Throughout the ’50s and early ’60s, World War III meant unleashing the strategic bombers. The nuclear strike would be delivered by dedicated bomber crews, waiting at the ready for exactly this mission. If the enemy were to launch their bombers, we might know of their coming hours in advance and may even have a chance with our defensive fighters to stop, or at least mitigate, the attack. Our imagination was driven, both in the public at large and in the strategic planning, by the massive bombing raids at the end of the second world war. Just bigger bombs.
Until the development of the hydrogen bomb, the combination of yield and accuracy for a rocket-launched atomic bomb far under-performed the delivery of atomic weapons via bomber. For this reason, as well as the political machinations within the armed forces, the post-war focus was on perfection of the strategic bomber capability. Strategic Air Command was founded in 1947 and, in late 1948, was given the mission of delivering a massive nuclear strike on the Soviet Union. For the next decade, the service acquired more and better strike planes plus a refueling fleet, leading to an ability by 1957 to have a 24 hour bomber/tanker alert force.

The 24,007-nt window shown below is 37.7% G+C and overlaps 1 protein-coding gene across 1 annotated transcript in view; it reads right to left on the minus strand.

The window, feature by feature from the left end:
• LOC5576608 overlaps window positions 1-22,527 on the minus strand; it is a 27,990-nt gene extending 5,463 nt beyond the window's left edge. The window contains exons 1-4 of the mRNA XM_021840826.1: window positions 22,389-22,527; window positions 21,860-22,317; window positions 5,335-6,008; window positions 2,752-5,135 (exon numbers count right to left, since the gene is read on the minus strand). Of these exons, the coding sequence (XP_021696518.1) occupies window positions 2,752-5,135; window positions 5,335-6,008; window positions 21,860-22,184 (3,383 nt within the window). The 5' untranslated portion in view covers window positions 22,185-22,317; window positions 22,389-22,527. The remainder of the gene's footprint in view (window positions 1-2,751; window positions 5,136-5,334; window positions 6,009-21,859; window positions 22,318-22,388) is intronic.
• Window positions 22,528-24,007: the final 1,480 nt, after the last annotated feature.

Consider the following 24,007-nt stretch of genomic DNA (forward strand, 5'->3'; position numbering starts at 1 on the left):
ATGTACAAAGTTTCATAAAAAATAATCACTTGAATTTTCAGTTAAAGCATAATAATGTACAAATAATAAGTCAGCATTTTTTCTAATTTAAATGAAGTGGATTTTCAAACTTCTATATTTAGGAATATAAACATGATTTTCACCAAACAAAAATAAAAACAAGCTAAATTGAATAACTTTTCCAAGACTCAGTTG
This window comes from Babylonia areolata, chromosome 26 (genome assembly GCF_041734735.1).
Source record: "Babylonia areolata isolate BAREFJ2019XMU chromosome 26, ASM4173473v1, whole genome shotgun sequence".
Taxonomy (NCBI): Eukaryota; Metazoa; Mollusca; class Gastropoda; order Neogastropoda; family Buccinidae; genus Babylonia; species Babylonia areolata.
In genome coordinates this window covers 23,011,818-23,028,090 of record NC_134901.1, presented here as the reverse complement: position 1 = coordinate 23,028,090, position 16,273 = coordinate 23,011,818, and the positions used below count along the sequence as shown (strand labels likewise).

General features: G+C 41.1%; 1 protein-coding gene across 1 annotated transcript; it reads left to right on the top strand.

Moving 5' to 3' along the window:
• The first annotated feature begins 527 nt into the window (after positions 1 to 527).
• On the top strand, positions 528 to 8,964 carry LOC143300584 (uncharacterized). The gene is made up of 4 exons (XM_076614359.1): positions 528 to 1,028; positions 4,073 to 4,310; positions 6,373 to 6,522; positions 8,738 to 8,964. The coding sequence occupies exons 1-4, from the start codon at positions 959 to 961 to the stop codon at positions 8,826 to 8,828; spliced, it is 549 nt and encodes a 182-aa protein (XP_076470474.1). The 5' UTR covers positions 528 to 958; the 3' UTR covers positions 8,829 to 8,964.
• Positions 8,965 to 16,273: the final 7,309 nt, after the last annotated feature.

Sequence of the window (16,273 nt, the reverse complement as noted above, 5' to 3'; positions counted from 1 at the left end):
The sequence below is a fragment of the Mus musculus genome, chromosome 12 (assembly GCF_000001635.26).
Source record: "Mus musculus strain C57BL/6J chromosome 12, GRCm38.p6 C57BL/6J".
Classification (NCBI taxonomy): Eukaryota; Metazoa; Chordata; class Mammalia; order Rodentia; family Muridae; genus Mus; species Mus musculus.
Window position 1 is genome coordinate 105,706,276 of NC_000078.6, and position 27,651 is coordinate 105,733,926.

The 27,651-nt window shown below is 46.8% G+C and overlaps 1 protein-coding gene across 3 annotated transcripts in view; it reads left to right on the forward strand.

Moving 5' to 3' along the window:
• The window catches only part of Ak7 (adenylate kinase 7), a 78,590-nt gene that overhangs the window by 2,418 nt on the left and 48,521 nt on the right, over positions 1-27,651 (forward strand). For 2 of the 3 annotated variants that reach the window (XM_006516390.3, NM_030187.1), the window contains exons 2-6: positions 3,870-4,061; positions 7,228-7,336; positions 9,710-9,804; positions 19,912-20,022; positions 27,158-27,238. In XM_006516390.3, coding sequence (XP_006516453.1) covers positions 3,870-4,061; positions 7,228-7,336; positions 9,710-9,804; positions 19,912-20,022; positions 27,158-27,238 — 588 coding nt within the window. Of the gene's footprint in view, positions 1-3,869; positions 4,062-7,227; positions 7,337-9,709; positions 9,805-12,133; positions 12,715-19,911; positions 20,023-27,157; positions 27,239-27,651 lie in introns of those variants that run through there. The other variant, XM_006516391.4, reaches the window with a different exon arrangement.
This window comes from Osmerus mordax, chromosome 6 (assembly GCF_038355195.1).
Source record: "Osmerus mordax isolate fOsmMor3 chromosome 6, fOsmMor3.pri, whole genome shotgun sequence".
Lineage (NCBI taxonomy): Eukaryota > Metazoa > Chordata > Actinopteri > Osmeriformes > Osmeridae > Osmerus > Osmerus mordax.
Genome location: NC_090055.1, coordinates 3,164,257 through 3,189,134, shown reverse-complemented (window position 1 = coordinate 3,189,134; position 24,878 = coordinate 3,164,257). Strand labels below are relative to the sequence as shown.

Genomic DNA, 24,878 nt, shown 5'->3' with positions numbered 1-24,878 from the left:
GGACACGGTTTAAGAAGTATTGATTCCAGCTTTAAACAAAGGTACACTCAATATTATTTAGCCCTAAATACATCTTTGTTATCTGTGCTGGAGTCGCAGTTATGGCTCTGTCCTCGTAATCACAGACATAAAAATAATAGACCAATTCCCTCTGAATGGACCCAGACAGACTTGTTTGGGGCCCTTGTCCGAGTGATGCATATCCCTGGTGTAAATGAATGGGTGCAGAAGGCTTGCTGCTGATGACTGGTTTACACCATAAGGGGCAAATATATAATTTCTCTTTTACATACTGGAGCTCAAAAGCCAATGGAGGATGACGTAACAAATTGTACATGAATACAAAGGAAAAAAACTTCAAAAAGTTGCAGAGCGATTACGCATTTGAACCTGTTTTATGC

Leading up to that point, the U.S. had developed a decisive technological edge. U.S. bombers, using refueling, could travel across the globe to their targets. The speed and altitude capabilities of the B-47 and B-52 were such that they were largely unreachable by the MiG-15 interceptors used by the Soviets.